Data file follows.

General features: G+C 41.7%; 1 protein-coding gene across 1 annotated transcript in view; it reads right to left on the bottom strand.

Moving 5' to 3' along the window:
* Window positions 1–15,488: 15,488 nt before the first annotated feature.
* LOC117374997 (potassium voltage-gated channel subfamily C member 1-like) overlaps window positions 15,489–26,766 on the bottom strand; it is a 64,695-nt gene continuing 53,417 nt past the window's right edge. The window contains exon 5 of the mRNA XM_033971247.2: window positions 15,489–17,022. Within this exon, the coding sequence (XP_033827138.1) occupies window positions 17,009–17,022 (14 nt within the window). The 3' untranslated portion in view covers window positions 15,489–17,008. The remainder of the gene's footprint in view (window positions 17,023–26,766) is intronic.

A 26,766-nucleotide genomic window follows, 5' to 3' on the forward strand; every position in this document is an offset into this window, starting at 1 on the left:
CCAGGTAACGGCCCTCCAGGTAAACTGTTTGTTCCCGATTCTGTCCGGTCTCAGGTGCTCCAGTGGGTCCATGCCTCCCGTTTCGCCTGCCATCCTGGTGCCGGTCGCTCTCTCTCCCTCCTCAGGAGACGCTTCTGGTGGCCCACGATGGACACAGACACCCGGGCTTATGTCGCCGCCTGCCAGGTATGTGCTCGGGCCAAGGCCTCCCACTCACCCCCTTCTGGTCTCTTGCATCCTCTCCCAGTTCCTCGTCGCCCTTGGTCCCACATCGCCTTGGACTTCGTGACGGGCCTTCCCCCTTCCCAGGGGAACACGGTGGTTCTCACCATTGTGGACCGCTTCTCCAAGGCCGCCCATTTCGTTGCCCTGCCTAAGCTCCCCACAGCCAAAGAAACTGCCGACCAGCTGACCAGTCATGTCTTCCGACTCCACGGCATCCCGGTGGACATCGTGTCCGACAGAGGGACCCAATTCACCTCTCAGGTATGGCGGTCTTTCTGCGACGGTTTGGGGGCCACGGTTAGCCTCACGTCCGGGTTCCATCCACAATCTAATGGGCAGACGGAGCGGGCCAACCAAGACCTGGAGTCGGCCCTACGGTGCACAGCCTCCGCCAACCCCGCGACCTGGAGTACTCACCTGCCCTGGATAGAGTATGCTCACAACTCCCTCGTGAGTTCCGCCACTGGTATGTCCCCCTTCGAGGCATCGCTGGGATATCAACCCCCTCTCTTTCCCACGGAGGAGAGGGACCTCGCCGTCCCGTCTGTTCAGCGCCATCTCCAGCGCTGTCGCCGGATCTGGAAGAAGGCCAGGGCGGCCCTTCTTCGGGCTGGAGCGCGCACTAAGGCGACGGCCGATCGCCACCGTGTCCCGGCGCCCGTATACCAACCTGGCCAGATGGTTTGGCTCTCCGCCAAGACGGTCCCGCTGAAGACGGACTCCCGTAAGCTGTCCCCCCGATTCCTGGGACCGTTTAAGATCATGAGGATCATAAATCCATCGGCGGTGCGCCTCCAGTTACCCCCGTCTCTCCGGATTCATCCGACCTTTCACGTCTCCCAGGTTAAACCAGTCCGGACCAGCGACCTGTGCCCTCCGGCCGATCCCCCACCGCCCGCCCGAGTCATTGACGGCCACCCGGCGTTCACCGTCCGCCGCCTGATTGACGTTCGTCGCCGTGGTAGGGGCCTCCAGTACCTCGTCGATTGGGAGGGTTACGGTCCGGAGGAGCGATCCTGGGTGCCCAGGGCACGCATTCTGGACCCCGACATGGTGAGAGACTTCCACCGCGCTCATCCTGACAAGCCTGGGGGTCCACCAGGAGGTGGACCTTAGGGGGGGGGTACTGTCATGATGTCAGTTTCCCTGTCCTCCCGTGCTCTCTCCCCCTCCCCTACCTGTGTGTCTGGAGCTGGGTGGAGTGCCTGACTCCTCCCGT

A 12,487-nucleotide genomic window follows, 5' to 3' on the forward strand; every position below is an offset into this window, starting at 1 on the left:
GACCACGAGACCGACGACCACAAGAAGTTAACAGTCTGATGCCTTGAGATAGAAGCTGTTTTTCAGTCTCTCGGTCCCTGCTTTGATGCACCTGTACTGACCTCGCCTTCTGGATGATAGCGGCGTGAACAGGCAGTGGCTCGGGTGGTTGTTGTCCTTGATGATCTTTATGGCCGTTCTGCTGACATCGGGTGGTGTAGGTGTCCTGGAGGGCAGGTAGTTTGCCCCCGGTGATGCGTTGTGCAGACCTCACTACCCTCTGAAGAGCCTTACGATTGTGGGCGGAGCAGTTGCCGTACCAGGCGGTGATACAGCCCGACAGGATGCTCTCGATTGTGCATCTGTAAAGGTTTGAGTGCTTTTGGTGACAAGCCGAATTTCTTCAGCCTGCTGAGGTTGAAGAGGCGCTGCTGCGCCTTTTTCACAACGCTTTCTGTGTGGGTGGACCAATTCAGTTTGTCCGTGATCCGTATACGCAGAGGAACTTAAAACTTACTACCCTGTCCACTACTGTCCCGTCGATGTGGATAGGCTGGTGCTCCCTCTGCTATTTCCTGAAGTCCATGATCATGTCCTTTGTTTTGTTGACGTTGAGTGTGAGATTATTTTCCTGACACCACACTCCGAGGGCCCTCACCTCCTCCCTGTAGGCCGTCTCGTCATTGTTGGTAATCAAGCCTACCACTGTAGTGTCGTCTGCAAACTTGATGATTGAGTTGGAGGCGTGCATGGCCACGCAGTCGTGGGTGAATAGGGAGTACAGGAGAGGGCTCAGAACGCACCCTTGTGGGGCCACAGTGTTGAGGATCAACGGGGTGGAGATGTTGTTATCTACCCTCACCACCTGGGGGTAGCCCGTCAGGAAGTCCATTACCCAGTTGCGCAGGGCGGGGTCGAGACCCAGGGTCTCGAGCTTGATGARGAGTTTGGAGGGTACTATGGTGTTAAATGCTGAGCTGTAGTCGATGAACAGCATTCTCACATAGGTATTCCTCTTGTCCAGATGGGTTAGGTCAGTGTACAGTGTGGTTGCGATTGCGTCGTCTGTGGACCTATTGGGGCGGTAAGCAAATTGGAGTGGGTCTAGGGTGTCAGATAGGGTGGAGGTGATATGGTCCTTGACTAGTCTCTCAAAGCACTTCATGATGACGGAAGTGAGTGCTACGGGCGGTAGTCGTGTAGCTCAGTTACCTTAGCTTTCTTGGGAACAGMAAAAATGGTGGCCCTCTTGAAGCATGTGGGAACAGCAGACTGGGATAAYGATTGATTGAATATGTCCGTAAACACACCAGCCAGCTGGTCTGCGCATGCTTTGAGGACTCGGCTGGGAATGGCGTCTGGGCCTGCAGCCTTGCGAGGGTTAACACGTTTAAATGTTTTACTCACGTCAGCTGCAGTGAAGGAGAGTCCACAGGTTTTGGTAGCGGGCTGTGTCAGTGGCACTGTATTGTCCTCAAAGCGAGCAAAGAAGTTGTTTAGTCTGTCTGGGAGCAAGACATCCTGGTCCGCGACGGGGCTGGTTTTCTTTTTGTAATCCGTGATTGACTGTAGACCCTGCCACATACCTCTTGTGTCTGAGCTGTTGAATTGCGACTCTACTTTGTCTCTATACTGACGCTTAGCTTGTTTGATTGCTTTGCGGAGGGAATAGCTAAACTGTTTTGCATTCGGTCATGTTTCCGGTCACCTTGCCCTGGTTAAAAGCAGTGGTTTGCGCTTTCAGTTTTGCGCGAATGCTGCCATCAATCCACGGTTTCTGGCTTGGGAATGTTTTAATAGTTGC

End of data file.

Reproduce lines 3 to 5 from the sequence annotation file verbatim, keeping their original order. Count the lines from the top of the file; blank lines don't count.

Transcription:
* Window positions 1–15,488: 15,488 nt before the first annotated feature.
* LOC117374997 (potassium voltage-gated channel subfamily C member 1-like) overlaps window positions 15,489–26,766 on the bottom strand; it is a 64,695-nt gene continuing 53,417 nt past the window's right edge. The window contains exon 5 of the mRNA XM_033971247.2: window positions 15,489–17,022. Within this exon, the coding sequence (XP_033827138.1) occupies window positions 17,009–17,022 (14 nt within the window). The 3' untranslated portion in view covers window positions 15,489–17,008. The remainder of the gene's footprint in view (window positions 17,023–26,766) is intronic.

A 26,766-nucleotide genomic window follows, 5' to 3' on the forward strand; every position in this document is an offset into this window, starting at 1 on the left: